Question: A Soldier A fires on a mob by the order of his superior officer in conformity with the commands of the law. Has A committed any offence? Give relevant provision of law. [U.P. APO 1997, WBCJ.1998] Find the answer to the mains question only on Legal Bites.  [A Soldier A fires on a mob by the order… Read More »

Question: A Soldier A fires on a mob by the order of his superior officer in conformity with the commands of the law. Has A committed any offence? Give relevant provision of law. [U.P. APO 1997, WBCJ.1998] Find the answer to the mains question only on Legal Bites. [A Soldier A fires on a mob by the order of his superior officer in conformity with the commands of the law. Has A committed any offence? Give relevant provision of law. [U.P. APO 1997, WBCJ.1998] Answer Section 76 of IPC...

Question: A Soldier A fires on a mob by the order of his superior officer in conformity with the commands of the law. Has A committed any offence? Give relevant provision of law. [U.P. APO 1997, WBCJ.1998]

Find the answer to the mains question only on Legal Bites. [A Soldier A fires on a mob by the order of his superior officer in conformity with the commands of the law. Has A committed any offence? Give relevant provision of law. [U.P. APO 1997, WBCJ.1998]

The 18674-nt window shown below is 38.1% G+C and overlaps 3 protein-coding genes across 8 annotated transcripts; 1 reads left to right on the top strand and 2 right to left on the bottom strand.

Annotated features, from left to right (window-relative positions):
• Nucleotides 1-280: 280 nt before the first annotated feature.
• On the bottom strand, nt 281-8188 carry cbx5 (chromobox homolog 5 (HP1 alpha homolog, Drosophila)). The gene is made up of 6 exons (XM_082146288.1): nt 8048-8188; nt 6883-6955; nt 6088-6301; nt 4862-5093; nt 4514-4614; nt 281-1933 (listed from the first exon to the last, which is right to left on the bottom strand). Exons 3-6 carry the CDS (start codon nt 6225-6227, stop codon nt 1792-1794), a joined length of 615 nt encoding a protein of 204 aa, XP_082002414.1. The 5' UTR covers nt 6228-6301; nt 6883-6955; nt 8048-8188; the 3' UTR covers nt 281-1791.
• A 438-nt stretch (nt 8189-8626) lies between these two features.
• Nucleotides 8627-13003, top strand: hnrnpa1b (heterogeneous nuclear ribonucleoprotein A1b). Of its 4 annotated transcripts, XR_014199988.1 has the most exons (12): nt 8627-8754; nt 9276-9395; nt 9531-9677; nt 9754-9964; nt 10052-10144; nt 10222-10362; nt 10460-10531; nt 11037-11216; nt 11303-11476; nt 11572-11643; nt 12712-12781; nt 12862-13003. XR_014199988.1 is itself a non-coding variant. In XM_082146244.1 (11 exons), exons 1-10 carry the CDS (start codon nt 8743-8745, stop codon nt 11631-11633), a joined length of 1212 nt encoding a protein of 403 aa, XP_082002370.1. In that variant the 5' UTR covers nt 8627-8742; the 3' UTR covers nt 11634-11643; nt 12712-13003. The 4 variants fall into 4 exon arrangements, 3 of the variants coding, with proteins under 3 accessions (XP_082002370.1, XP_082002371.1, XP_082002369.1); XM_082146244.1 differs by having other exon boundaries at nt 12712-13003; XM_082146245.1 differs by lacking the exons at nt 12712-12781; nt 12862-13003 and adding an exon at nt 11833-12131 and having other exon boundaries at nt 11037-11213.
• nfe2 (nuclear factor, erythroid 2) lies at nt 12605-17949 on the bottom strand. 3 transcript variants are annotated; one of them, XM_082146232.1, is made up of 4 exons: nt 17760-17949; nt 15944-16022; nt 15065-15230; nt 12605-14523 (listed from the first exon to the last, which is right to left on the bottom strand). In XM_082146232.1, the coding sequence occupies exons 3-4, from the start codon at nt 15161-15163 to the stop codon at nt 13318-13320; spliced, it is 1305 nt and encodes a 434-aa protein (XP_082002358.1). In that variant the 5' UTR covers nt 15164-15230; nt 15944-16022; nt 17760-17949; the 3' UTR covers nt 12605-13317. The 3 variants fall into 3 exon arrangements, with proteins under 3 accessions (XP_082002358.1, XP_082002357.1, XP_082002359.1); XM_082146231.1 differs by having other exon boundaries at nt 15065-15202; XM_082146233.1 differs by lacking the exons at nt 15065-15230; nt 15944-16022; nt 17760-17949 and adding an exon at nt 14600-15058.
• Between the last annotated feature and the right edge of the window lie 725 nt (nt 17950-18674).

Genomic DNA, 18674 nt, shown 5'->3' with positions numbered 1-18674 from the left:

Answer

Section 76 of IPC provides for an act done by a person bound or by mistake of fact believing himself bound by law. The provision states that nothing is an offence which is done by a person who is, or who by reason of a mistake of fact and not by the reason of a mistake of law in good faith, believed himself to be, bound of law to do it.

Further, section 79 of the code states that nothing is an offence which is done by any person who is justified by law, or who by reason of a mistake of fact and not by reason of a mistake of law in good faith believes himself to be justified by the law in doing it.

Applying the provisions in the present case, it is clear that the soldier has acted on the order and authority of his superior authority under the commands of the law, Hence, his actions are justified by law and bound by law under sections 76 and 79 of IPC. Hence, he has committed no offence.

In R v. Smith, (1900) 17 SCR 561, where a soldier in obedience to order by his superior shot dead a Boer civilian. He was acquired of murder, although his command was unlawful. The court observed that the soldier honestly believed he is doing his duty by obeying the commands of his superior, and if the orders are not so manifestly illegal that he must or ought to have known they are unlawful, the private soldier would be protected by the orders of his superior officer.

It must be noted that only obedience to the legal orders of a superior is justifiable under section 76 and not the illegal ones. The law does not recognize the duty of blind obedience to the commands of a superior unless he believed in good faith that he was bound to obey that order. Here, the law requires that the soldier should exercise his own judgment.


Important Mains/Long Questions for Judiciary, APO & University Exams

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  3. IPC Mains Questions Series Part III: Important Questions
  4. IPC Mains Questions Series Part IV: Important Questions
  5. IPC Mains Questions Series Part V: Important Questions
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  10. IPC Mains Questions Series Part X: Important Questions
Updated On 2021-07-04T08:26:49+05:30
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